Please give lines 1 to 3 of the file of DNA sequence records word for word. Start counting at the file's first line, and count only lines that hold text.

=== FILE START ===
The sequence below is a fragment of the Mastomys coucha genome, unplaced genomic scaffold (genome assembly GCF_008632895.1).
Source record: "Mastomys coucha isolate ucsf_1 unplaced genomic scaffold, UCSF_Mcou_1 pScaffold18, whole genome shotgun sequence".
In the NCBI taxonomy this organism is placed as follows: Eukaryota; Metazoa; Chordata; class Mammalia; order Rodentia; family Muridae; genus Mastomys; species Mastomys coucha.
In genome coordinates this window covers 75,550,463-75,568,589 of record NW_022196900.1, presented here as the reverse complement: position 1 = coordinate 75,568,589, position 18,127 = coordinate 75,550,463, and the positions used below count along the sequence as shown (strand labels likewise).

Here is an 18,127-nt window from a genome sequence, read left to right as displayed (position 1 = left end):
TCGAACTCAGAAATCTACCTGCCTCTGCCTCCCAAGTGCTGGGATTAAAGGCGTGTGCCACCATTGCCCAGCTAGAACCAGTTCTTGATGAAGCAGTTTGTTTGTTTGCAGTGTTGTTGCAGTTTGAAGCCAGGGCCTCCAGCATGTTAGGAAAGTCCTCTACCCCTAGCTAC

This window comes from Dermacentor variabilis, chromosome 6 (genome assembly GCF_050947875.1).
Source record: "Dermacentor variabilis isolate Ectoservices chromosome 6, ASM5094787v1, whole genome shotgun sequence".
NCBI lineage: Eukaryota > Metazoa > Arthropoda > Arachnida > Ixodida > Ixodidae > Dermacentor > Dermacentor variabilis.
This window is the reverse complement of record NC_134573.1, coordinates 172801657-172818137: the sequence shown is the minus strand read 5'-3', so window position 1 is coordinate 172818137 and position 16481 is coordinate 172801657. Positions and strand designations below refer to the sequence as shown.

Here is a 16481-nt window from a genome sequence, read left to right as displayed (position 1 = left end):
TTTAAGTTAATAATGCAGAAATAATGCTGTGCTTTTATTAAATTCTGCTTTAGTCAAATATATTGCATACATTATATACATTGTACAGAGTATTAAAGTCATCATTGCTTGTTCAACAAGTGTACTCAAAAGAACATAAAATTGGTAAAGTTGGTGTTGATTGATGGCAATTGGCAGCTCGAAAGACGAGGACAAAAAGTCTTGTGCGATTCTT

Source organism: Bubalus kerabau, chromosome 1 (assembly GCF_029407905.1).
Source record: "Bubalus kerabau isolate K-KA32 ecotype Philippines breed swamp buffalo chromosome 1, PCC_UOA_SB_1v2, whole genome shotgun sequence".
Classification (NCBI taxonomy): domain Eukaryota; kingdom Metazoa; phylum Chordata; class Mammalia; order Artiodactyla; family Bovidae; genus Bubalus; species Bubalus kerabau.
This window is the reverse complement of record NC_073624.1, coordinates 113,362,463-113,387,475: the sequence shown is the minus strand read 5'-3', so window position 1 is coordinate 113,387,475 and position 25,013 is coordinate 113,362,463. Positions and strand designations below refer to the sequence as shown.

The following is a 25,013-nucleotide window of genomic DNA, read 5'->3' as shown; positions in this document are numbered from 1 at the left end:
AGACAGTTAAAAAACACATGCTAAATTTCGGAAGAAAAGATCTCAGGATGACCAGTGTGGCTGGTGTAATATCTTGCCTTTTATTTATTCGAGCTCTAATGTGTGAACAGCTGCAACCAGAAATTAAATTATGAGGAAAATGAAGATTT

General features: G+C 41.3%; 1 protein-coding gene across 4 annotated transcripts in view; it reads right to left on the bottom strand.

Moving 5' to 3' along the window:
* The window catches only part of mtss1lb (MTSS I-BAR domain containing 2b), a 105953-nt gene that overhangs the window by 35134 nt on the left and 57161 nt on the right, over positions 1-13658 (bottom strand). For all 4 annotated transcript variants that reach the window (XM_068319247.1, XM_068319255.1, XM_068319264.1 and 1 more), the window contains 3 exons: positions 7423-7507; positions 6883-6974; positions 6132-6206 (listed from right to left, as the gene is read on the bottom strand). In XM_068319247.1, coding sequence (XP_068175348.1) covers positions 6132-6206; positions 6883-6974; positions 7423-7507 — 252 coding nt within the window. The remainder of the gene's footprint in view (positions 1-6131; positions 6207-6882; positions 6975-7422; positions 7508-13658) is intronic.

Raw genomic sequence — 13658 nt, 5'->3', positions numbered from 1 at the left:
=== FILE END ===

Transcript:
The sequence below is a fragment of the Mastomys coucha genome, unplaced genomic scaffold (genome assembly GCF_008632895.1).
Source record: "Mastomys coucha isolate ucsf_1 unplaced genomic scaffold, UCSF_Mcou_1 pScaffold18, whole genome shotgun sequence".
In the NCBI taxonomy this organism is placed as follows: Eukaryota; Metazoa; Chordata; class Mammalia; order Rodentia; family Muridae; genus Mastomys; species Mastomys coucha.